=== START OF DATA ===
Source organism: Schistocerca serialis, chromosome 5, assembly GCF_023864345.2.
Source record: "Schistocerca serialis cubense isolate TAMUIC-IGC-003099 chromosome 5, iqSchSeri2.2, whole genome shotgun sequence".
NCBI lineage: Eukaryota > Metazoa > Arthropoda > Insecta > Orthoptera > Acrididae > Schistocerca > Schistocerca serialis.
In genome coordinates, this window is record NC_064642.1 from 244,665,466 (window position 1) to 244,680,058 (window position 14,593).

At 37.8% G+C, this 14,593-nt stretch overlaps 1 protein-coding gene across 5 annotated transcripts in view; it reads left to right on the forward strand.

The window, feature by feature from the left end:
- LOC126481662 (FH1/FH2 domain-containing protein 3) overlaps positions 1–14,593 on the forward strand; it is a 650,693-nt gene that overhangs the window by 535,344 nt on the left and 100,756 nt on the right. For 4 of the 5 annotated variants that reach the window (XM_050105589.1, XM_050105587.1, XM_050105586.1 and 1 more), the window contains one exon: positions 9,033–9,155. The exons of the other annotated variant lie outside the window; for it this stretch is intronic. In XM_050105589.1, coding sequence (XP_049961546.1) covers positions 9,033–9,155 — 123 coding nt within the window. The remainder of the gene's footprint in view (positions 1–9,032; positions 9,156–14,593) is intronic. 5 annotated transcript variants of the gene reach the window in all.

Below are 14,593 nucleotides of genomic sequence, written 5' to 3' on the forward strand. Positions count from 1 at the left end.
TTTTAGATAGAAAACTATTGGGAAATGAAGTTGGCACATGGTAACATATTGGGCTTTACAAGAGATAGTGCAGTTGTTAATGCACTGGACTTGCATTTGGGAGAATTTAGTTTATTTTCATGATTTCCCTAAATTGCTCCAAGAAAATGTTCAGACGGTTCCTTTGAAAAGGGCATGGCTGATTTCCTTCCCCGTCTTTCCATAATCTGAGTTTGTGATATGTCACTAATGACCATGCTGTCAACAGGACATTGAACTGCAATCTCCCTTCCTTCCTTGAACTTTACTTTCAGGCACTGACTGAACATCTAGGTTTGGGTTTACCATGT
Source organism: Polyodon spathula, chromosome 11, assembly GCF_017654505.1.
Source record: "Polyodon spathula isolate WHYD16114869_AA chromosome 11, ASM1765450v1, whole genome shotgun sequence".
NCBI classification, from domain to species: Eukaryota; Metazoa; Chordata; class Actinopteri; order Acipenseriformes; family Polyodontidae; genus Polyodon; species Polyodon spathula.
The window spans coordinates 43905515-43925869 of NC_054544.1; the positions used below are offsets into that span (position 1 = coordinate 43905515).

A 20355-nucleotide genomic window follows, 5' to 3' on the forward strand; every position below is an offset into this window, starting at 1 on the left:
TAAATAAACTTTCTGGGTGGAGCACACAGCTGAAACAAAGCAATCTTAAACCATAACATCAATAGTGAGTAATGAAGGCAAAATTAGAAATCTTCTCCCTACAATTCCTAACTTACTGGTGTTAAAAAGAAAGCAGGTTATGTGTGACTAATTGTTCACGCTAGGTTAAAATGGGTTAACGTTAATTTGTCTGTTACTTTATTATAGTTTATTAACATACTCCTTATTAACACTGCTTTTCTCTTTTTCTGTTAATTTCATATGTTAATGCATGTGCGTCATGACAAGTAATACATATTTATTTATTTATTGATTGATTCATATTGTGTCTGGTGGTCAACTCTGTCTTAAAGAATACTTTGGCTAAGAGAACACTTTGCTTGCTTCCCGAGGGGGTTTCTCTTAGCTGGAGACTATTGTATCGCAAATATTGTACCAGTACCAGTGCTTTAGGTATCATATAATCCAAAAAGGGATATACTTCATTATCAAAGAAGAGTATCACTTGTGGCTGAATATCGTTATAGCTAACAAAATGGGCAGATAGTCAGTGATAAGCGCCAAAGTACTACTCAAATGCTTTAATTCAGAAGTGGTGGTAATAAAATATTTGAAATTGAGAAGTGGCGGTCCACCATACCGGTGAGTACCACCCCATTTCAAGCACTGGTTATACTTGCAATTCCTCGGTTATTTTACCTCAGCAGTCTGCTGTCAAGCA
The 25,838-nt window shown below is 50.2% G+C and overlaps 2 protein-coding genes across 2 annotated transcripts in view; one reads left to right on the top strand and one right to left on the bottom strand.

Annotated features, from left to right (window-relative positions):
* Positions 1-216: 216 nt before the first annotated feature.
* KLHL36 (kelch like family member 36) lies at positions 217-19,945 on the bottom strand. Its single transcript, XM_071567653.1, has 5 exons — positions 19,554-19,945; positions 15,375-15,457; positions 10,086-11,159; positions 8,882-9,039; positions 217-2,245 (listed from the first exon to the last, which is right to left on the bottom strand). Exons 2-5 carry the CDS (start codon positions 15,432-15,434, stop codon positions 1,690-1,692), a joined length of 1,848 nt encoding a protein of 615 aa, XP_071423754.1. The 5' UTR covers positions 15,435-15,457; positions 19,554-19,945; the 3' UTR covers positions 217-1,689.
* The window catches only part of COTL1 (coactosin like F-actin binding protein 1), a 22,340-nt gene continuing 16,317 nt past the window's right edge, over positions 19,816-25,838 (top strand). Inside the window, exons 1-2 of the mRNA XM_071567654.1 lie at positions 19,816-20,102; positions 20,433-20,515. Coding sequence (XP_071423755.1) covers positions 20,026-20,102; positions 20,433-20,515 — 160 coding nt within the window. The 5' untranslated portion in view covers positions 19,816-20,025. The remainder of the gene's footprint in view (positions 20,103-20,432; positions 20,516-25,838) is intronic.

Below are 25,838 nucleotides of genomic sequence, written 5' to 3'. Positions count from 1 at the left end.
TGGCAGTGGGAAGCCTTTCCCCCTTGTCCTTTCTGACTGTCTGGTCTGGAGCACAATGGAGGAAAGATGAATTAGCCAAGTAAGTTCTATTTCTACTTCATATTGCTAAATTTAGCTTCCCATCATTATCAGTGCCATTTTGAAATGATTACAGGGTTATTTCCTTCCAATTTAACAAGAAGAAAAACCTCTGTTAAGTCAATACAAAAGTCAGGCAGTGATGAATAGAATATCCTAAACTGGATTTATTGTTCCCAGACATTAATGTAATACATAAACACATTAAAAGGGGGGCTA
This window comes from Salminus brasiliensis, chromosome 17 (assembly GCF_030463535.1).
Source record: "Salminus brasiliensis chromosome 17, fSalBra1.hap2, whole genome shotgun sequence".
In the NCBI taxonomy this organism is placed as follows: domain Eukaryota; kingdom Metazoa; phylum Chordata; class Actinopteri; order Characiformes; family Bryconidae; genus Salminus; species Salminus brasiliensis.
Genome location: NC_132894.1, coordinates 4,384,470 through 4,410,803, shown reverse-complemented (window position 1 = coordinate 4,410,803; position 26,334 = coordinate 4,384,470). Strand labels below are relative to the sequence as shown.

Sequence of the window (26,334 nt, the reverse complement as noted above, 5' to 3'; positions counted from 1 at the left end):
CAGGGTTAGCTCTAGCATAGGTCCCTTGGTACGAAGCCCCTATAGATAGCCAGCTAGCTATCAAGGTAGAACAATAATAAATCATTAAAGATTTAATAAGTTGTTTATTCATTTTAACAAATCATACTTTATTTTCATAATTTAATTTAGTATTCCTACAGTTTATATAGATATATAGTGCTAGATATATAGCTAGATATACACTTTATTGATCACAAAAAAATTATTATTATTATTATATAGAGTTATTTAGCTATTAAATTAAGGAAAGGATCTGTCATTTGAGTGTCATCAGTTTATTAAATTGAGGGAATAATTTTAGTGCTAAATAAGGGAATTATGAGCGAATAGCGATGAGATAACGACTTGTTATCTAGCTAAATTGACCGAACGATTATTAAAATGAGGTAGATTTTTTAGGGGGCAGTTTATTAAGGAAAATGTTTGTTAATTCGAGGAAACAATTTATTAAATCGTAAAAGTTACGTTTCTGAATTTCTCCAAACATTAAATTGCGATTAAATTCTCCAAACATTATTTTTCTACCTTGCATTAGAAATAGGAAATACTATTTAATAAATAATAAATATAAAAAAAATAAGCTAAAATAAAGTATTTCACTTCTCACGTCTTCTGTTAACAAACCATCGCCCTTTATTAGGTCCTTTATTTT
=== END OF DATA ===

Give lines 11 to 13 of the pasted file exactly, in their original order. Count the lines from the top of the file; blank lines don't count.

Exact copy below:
Source record: "Polyodon spathula isolate WHYD16114869_AA chromosome 11, ASM1765450v1, whole genome shotgun sequence".
NCBI classification, from domain to species: Eukaryota; Metazoa; Chordata; class Actinopteri; order Acipenseriformes; family Polyodontidae; genus Polyodon; species Polyodon spathula.
The window spans coordinates 43905515-43925869 of NC_054544.1; the positions used below are offsets into that span (position 1 = coordinate 43905515).